[sic] Magazine

QQQ – Unpacking the Trailer

The Hardingfele or Hardanger Fiddle is a traditional instrument of the violin family that hails from south western Norway. It has a much sharper timbre than its conventional cousin, and is usually tuned higher. It’s the dominant instrument on Brooklyn quartet QQQ’s album ‘Unpacking the Trailer’, with the accompanying viola, classical guitar and percussion all playing, well, second fiddle.

The album is undeniably eclectic. There’s a whole host of styles and influences on display. Unfortunately, it’s also extremely erratic, and runs to a patience-testing 65 minutes.

On the upside, there are fantastic tunes like the downbeat and refreshingly simple “Spring”, and the pleasingly baroque air “Ål or Nothing”. The solo fiddle piece “Orton’s Ode” is superb, and the closing “Ghostwalk” has a suitably nocturnal feel to it. Some of the more esoteric pieces have something about them, too. “Happy ’til You Hurt Yourself” is like a reel played in some alien time signature, but hangs together. The title track is a piece of avant-garde improv that at least makes some sense.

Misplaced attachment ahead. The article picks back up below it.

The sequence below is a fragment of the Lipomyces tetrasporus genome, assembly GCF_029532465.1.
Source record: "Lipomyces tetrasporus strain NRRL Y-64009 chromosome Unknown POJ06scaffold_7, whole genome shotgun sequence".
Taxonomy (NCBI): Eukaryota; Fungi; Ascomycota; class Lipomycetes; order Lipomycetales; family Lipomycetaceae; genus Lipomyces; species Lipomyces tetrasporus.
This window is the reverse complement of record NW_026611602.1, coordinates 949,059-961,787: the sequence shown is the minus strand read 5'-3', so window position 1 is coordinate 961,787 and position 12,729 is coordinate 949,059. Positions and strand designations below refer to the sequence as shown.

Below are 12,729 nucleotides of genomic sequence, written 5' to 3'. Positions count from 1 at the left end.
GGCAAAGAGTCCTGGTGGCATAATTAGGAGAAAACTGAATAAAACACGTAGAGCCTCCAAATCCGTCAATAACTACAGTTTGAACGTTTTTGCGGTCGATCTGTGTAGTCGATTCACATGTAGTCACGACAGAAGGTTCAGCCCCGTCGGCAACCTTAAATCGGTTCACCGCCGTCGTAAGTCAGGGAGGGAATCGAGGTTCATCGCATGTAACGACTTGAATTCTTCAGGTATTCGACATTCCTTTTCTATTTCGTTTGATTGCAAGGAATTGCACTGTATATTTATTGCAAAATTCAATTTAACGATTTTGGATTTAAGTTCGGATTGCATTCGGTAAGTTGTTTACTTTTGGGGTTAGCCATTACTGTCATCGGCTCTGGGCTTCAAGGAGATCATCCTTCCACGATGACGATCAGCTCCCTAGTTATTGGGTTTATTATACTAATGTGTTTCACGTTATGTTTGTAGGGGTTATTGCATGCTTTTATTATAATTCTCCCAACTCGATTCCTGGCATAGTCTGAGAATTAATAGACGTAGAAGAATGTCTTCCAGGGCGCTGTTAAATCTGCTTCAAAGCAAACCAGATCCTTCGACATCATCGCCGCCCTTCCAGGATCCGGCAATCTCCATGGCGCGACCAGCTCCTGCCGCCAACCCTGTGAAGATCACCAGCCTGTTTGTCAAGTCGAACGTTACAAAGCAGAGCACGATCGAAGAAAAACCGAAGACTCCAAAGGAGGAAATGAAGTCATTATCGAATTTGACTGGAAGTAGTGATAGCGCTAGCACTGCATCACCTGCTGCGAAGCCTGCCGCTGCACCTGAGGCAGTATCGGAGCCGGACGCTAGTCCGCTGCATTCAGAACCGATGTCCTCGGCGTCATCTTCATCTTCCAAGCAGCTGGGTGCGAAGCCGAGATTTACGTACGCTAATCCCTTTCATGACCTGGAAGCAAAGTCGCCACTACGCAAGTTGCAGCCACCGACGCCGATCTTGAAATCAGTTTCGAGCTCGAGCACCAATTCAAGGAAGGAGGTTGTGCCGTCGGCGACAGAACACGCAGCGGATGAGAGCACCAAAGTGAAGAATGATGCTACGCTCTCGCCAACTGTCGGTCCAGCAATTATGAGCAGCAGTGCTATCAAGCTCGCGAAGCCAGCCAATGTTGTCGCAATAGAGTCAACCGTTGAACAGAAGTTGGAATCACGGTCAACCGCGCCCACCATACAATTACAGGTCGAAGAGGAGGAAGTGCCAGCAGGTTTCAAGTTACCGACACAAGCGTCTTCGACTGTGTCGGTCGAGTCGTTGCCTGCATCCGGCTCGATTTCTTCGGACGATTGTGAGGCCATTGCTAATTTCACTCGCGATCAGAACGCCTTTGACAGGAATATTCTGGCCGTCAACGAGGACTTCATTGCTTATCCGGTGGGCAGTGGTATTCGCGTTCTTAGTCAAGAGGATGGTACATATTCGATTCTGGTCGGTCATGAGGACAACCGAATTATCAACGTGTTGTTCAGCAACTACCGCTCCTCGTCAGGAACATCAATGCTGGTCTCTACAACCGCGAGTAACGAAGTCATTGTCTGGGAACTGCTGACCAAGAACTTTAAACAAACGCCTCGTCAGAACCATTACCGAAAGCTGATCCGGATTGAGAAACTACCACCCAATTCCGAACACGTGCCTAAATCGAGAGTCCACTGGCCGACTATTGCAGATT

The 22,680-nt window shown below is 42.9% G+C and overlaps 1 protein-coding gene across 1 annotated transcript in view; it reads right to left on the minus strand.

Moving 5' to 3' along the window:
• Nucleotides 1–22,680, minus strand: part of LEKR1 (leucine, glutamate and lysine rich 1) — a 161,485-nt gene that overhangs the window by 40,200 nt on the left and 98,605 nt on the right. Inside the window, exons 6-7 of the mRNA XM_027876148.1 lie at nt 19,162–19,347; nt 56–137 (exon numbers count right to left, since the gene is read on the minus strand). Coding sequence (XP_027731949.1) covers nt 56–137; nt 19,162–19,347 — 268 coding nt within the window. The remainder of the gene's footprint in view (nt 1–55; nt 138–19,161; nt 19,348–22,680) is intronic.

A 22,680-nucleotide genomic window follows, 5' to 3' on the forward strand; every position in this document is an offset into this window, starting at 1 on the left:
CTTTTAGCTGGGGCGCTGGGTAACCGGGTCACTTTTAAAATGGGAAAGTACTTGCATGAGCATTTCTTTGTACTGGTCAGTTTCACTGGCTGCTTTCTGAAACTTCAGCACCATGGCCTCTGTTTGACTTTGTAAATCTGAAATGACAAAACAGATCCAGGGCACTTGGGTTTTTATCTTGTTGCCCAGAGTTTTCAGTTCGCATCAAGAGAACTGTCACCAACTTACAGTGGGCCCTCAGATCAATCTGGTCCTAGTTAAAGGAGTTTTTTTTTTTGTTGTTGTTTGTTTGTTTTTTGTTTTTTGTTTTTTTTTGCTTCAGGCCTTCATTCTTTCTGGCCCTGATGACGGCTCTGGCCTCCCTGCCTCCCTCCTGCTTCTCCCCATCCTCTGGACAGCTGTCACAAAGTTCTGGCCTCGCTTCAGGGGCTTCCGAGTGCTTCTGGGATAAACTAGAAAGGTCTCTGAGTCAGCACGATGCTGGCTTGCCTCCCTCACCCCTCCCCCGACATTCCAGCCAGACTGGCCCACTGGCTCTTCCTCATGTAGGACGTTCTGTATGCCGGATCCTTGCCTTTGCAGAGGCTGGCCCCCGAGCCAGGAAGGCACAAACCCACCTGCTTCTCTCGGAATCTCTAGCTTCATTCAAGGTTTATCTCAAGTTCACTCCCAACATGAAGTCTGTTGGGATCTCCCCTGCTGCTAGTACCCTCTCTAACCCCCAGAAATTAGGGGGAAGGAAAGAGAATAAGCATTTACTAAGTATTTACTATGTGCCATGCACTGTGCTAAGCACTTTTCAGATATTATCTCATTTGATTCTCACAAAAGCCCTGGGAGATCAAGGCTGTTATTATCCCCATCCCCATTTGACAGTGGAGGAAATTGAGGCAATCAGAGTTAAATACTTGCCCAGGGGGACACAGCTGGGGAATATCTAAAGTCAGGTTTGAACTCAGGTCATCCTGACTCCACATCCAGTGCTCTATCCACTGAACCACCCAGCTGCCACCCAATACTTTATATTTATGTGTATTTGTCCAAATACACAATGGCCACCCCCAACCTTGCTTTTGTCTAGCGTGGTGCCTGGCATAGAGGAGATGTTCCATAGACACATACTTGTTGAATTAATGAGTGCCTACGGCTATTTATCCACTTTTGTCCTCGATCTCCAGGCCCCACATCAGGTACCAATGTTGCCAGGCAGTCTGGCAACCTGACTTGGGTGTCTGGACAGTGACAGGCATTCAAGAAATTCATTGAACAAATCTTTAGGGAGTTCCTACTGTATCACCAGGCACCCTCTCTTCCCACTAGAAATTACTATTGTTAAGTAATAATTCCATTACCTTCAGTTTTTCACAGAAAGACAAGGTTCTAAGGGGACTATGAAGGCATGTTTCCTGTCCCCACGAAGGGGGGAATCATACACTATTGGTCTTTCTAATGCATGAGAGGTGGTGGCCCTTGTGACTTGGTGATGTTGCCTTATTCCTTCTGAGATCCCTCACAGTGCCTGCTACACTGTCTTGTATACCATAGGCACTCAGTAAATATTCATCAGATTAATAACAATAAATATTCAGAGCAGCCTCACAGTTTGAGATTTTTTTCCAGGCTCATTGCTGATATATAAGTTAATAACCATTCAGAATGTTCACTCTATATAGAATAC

On the downside, there are some over-elaborate indulgences, and some really sloppily thought out pieces. Opener “Tøykey Jøykey” has all the teeth-clenching charm of a Bob Wills western swing track played by a primary school band. “Swimming Under the Moonlight” is a quasi-hillbilly ballad undermined by the relentless clatter of percussion that sounds like the kit falling down several flights of stairs. “Runaway Puppy” is supposed to be light-spirited, but is merely a cacophonous mess, and “(t)His Land” is just horrible pseudo-prog indulgence.

It is a weird mixture – part Hangedup, part A Hawk and a Hacksaw, part folk, part country, part free improv, part up-its-own-arse prog. It’s like the band are just trying far too hard. What’s most frustrating is that shorn of 25 minutes of the worst excess, there would be an absolute belter of a 40 minute album left standing.



For more from Dez please read his blog Music Musings & Miscellany